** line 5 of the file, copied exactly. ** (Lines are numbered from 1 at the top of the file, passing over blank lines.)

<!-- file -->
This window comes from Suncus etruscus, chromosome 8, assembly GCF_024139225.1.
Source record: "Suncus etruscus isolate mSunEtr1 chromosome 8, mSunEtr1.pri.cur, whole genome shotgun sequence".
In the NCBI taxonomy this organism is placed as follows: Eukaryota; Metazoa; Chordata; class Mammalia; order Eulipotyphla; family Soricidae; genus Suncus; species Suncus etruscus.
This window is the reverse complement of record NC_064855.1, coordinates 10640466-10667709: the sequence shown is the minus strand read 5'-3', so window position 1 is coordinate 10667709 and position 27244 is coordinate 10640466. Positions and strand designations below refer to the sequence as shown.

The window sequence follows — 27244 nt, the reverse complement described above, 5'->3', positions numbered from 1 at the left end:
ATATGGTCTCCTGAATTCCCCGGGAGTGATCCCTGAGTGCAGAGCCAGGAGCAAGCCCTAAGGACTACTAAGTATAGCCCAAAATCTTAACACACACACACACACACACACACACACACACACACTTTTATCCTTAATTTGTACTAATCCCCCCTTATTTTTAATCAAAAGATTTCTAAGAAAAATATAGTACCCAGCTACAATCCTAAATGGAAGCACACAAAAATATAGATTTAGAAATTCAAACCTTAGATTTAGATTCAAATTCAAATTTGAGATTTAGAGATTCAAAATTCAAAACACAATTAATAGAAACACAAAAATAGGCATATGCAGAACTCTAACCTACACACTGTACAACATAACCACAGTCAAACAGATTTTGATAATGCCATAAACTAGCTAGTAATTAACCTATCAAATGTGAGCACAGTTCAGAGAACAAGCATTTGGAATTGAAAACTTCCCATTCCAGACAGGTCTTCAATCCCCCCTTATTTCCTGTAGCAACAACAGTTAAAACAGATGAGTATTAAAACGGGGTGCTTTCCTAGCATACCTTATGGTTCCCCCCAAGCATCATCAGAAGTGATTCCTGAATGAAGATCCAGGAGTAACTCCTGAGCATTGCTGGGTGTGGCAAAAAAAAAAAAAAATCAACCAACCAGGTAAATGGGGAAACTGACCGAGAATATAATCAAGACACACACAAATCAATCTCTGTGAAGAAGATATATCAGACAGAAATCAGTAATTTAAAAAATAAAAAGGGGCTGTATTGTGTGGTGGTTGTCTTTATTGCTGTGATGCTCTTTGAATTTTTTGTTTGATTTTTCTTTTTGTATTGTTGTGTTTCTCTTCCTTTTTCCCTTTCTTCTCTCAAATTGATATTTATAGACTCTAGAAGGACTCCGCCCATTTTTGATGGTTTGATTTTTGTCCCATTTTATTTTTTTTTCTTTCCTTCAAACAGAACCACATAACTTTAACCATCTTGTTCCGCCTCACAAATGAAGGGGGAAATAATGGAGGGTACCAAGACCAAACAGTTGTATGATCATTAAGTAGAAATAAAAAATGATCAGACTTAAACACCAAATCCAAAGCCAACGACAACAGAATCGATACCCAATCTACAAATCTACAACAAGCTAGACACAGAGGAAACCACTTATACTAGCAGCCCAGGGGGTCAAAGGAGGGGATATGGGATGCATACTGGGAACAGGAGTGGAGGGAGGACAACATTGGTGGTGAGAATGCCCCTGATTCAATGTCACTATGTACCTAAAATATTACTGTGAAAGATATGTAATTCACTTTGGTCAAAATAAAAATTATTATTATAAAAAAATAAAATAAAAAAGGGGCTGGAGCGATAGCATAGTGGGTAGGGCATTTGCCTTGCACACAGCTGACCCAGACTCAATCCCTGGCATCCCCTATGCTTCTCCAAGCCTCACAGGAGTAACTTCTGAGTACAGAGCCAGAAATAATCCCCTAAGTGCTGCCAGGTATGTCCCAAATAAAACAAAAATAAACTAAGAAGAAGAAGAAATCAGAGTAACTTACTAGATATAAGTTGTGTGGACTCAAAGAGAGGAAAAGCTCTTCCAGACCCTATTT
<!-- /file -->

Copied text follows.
The window sequence follows — 27244 nt, the reverse complement described above, 5'->3', positions numbered from 1 at the left end: